To prevent Milk's curdling.

March time as the constitution may bave gain- fels, and to give a firmness to the ed a little strength, when the more bones : but as these milks poflefs less nourishing ought to supply its strength of the cleansing power, it will, in moft

Mare's milk is esteemed to be much cases, particularly in bleedings, be prothe same as afles, but this indeed is perto use the inore attenuating kind firft. in very little use.

We have now examined the different Cows milk comes next under confi. milksfamiliar tous, and from their diffederation. This appears to be the rent properties pointed out the end richest, and most 'nourishing of any each fort seems best calculated to anof the brutes milk here mentioned. (wer; whence every person will quick, It abounds with a great deal of cream, ly be determined which to give the for after standing twelve hours and preference to in particular complaints. being skimmed, it appears equal to

When any one first begins to eat any other milk. It contains also a milk, especially if a free liver, it may large quantity of curd, and, after all, probably purge a little, but such ineven the whey is by far more nutriti: conveniencies will most commonly be ous than any other.

removed by accustoming the contituWe observed that affes milk, in the tion to the use of it, and boiling the experiments, mostly resembles the bu- milk will in a great measure prevent man. Why then not prefer that to this effect. I have always remarked cows milk for the food of children? I that those who, by reason of a pam. do not totally deny the use of this pered appetite, complain of milk and milk for that purpose, but in our fart vegetables being windy, and not a; of the country it is very expenlive, greeing with them, are the very perand cannot be obtained in any large sons who most require such a diet, for quantity, for which reason it would it is the debauched state of the stomach be impracticable to bring it into gene- and bowels that occasions their un, ral use.

easiness, which this regimen seems the There is likewise another reason mott likely to correct. which inclines we to give a preference I have recommended a little salt to to cows milk, for notwithstanding the be mixed with niilk before it is given similarity of human milk to that of to children, if they are apt to throw it afes, the first may well be supposed up curdled; and shall' mention the most strengthening, fince women usų- experiment which induced me to give ally feed on animal as well as vegeta- that advice, since it is equally worthy ble dict, while the brytes we speak the attention of grown persons, some of are confined intirely to vegetables. of whom make this an objection to Whence, if we substitute anles milk, their cating milk, as I am inclined we call fall Mort of the nourishmeut to believe luch precaution will render pature designed for us, and therefore, it agreeable to most conftitutions. for a young child who requires a I put two ounces of milk, warm heartning diet, the milk of cows, in as it comes from the cow, into a tea my, opinion, is preferable, as the cup with a little common falt. I put sicbneis of it is, in fome measure, ade- the same quantity, of the like warmth, quate to the supposed difference in into another tea cup without salt, the qualities of human milk, and that Then dropping a very little distilled of other animals.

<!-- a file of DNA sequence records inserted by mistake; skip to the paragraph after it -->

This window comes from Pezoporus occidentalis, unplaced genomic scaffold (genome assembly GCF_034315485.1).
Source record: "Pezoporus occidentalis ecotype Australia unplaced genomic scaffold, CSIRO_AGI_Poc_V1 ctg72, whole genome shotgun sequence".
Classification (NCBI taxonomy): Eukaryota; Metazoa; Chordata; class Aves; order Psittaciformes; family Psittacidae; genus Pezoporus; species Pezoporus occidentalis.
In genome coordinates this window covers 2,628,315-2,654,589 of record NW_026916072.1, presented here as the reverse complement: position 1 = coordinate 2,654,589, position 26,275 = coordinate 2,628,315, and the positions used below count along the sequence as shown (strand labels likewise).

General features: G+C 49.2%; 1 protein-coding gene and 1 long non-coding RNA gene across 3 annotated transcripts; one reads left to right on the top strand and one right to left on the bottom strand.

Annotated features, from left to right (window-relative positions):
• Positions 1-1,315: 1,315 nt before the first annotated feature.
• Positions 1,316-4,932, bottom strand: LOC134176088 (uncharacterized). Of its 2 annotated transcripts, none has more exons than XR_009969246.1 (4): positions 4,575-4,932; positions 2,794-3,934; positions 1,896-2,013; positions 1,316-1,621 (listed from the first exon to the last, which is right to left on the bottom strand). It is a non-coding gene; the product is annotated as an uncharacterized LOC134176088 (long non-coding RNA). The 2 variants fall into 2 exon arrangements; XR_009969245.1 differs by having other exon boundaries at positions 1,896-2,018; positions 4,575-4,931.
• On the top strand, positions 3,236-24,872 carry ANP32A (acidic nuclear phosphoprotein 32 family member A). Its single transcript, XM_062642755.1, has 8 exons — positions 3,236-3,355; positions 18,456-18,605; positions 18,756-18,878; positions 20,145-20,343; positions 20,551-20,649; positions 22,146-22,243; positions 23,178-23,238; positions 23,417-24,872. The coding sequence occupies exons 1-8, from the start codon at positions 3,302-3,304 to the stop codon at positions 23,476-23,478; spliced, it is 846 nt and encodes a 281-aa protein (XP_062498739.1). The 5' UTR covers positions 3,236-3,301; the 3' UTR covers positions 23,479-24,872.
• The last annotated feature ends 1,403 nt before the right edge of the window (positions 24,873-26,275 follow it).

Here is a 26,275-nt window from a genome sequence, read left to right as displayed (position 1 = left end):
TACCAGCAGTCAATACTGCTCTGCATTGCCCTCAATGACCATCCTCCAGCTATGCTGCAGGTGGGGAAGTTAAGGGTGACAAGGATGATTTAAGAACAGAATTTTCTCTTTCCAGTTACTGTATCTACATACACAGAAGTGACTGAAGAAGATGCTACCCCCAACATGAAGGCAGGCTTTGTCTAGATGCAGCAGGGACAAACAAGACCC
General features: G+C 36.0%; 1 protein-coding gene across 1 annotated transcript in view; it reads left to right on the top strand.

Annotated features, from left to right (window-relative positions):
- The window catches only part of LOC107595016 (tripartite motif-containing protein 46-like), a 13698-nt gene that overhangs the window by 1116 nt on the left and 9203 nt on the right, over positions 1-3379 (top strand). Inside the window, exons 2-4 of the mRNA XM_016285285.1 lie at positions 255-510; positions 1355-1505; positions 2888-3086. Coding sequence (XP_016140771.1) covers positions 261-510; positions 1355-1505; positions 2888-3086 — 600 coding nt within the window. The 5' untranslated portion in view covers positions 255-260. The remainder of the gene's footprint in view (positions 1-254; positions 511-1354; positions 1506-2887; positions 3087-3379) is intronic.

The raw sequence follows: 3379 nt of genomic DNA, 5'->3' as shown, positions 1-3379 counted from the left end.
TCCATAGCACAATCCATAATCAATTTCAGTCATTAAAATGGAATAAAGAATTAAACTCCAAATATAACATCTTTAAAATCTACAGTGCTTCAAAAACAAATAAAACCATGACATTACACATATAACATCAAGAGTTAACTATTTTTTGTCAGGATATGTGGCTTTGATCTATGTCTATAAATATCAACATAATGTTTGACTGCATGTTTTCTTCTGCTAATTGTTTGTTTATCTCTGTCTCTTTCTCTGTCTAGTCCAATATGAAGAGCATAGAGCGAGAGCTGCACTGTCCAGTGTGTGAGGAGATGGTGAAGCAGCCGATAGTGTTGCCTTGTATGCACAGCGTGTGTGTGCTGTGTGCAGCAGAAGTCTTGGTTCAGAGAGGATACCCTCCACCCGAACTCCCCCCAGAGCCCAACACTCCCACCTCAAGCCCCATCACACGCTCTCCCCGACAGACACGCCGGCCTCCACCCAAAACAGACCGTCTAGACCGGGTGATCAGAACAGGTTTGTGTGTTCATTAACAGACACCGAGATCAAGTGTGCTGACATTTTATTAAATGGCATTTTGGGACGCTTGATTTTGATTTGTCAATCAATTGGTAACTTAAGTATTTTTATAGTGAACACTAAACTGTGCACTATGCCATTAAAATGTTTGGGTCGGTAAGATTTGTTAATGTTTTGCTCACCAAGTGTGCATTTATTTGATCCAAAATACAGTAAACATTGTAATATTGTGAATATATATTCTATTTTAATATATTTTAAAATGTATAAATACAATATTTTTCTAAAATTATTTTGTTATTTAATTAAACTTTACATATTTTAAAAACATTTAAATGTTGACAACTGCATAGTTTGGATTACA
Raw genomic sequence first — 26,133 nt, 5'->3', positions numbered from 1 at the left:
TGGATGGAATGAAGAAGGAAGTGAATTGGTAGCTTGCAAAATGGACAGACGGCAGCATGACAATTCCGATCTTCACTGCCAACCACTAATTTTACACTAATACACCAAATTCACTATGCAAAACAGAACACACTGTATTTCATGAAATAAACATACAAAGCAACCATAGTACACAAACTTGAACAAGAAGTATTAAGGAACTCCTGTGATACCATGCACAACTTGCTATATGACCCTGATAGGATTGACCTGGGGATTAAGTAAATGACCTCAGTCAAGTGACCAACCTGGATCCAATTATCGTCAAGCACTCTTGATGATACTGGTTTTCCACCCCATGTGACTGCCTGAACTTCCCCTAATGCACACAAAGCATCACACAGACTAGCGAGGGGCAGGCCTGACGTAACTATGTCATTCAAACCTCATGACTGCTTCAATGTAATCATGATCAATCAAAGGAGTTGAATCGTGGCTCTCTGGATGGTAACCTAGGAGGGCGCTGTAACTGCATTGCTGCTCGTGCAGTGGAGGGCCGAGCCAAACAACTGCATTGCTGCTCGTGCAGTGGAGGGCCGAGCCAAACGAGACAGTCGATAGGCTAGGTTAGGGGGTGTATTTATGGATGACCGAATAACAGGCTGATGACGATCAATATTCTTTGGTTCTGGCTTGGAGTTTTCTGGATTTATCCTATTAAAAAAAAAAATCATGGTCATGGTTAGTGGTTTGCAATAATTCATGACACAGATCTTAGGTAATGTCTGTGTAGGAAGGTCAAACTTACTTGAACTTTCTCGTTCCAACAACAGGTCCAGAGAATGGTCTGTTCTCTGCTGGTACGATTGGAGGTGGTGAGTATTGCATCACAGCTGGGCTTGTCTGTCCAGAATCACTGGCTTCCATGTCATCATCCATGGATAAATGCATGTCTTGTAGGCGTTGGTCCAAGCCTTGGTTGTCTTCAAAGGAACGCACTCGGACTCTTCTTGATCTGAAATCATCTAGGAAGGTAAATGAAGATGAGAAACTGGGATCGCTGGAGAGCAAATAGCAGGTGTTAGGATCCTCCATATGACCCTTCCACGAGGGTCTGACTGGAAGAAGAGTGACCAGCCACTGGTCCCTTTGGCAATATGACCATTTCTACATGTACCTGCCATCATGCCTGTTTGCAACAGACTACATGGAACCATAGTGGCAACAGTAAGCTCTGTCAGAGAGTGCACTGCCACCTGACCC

vinegar into each, a hard curd preThe milk of Deep, and goats, con- fently appeared in that milk which fifts mostly of the curd, or earthy par. had no falt in it, while the other with vjcles; hence, where the blood vesels the salt was fcarcely altered. are injured by acrid humours, and fre- I tried the fainé experiment again quent bleedings happen from this with a large tea spoonful of runnet, cause; or where children are subject to and observed the milk which had the the rickets, from a weakness of the falt in it, to continue in its fluid state, bones, that milk which abounds moft- while the other grew thick and tur. ly with the curd, or cheesy part, seems bid, and almost inttanily separated in. belt calculated to answer the interi- to curds and whey. This last experi, tion; its earthy, mucilaginous, and ment answered the best, and is much aft angent property, having the great more to our purpose than the former. eft tendency to heal such ruptured vef. Front these hints ix_lcems realonable